UCL Institute of Mental Health


Towards a neural model of syntactic data structures

05 February 2020, 4:00 pm–5:30 pm

UCL Institute of Cognitive Neuroscience building

The Linguistics Department is pleased to announce that Dr. Ellen Lau (University of Maryland) will be giving two seminars on 4th and 5th February (Tuesday and Wednesday) on the Cognitive Neuroscience of language and its relation to Linguistics. The talks are designed to stand alone, but everyone is welcome to join us on both days.

This event is free.

Event Information

Open to





Rosalyn Lawrence


Room 118
Chandler House
2 Wakefield Street

Where and how does the brain encode syntactic information? After many years of effort, progress towards a consensus feels frustratingly slow. Here I'll discuss two central questions guiding our research in this area. First, does the same brain region encode long-term memory for lexical syntax and working memory for the syntactic relations of the current phrase? Or do those two kinds of memory correspond to two different brain regions? In other cases of working memory, like the 'phonological loop', the long-term memory representations have sometimes been argued to be supported by one region (e.g. posterior superior temporal cortex for phonological wordforms) and the short-term relational memory in another (e.g. inferior frontal cortex for encoding their position in a sequence). Although we don't yet have conclusive data, I will discuss why the case of syntax might be importantly different, such that a single left posterior middle temporal region could support both LTM and STM/WM. The second question is whether ongoing, measurable neural activity is required to carry forward current syntactic relations in working memory, or whether these representations may be (disappointingly!) 'activity silent'. I will present our recent EEG/MEG work looking for sustained activity associated with encoding local and non-local syntactic dependencies. While we have identified some candidate sustained responses, further experiments are needed to determine whether they index the syntactic relations per se.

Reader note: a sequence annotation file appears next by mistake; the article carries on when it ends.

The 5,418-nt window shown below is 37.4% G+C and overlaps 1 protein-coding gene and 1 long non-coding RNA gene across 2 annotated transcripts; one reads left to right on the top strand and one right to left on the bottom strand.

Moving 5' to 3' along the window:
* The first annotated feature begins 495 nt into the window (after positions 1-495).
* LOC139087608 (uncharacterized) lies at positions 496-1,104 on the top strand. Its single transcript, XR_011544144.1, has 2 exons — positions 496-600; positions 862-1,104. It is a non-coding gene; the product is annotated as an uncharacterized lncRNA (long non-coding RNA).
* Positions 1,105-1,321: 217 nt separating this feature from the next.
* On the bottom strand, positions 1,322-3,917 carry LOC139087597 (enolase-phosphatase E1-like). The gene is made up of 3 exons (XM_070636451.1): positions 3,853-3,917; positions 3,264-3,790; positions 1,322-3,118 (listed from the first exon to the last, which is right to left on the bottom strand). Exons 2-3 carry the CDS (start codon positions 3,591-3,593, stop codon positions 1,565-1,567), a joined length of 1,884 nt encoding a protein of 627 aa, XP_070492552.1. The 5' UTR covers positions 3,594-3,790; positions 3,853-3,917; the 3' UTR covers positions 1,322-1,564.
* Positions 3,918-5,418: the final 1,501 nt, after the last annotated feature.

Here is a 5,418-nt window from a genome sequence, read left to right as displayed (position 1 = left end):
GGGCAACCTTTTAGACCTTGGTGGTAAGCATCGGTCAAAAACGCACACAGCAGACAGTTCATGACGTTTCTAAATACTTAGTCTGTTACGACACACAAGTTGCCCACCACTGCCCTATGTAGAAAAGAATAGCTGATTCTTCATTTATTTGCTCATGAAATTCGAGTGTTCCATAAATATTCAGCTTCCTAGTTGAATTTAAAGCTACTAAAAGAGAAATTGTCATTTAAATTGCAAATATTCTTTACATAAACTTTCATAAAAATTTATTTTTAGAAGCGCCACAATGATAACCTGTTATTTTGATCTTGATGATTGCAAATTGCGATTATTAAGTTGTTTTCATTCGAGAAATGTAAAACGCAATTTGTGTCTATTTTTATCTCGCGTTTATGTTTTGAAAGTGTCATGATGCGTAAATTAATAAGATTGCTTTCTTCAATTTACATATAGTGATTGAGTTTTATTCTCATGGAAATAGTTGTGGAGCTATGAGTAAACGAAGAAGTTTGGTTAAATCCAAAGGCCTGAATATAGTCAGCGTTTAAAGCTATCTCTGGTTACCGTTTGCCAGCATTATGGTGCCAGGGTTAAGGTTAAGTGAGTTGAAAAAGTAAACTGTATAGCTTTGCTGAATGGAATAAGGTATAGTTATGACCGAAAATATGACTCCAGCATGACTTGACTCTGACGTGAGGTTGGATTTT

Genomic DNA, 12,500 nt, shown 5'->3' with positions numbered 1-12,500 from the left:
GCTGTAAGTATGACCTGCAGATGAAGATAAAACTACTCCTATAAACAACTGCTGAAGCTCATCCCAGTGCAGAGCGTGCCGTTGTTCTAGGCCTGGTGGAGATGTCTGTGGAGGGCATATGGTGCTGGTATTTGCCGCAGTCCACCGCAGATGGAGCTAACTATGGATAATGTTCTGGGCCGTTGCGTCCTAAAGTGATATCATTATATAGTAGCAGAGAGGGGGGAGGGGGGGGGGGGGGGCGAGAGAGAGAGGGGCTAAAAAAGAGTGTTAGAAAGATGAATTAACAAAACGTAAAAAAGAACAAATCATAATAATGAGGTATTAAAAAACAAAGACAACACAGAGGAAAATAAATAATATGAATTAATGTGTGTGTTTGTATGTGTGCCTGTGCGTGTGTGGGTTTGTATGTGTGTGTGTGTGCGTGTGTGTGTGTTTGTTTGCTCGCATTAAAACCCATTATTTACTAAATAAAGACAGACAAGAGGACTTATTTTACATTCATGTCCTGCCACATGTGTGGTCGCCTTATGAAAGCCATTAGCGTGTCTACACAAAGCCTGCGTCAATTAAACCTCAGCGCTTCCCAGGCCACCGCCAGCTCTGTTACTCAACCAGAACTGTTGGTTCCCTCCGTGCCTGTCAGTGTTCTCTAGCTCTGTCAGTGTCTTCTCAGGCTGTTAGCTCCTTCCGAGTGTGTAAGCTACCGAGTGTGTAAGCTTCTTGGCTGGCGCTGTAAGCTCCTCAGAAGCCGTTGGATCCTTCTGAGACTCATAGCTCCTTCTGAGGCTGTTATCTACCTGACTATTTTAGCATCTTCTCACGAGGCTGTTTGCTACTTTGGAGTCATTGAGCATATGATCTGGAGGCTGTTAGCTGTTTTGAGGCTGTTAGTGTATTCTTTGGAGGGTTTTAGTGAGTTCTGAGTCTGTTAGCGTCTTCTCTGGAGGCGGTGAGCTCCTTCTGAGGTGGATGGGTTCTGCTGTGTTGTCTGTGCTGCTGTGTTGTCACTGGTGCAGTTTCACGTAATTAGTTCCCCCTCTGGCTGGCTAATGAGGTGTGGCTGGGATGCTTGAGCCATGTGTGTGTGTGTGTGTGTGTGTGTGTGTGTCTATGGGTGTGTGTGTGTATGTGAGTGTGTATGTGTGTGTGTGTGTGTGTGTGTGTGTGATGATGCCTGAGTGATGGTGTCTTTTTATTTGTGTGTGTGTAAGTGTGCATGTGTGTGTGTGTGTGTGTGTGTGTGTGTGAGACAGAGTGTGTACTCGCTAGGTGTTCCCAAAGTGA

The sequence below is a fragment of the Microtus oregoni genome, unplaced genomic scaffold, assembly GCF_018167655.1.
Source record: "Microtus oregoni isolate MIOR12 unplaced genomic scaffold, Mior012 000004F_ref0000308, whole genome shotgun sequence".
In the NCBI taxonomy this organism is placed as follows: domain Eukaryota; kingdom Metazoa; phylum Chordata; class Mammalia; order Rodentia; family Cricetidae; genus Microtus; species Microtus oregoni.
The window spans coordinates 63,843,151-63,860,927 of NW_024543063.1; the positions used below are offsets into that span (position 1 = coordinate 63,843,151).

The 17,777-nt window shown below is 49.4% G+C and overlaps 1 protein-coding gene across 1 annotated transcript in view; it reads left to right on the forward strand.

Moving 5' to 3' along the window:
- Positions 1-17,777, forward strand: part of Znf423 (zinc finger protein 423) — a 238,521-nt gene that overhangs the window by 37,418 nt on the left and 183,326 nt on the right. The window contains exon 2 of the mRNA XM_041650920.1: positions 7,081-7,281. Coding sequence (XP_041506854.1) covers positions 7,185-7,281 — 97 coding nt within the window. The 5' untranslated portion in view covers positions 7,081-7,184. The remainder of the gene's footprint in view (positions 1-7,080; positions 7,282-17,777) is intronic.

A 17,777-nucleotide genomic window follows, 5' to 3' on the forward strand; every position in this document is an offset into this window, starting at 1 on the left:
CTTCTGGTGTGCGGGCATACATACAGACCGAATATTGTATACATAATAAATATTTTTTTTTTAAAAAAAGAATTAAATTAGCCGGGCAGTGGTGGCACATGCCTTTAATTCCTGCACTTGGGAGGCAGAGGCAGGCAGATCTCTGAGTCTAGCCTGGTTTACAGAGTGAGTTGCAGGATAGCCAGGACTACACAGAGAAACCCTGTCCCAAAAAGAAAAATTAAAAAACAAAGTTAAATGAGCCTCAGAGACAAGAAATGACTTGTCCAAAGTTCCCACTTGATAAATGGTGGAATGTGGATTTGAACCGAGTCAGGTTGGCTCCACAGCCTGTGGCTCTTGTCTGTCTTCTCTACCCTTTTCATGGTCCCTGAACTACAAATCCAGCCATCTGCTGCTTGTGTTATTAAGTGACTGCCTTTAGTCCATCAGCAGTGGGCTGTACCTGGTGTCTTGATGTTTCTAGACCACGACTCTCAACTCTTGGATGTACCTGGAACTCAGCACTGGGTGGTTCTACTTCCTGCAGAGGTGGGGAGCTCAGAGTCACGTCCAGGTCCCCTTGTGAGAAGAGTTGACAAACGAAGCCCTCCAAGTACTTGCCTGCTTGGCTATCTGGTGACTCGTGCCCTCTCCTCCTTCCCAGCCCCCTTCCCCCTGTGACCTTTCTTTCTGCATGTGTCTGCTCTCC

About the Speaker

Dr. Ellen Lau

at University of Maryland

More about Dr. Ellen Lau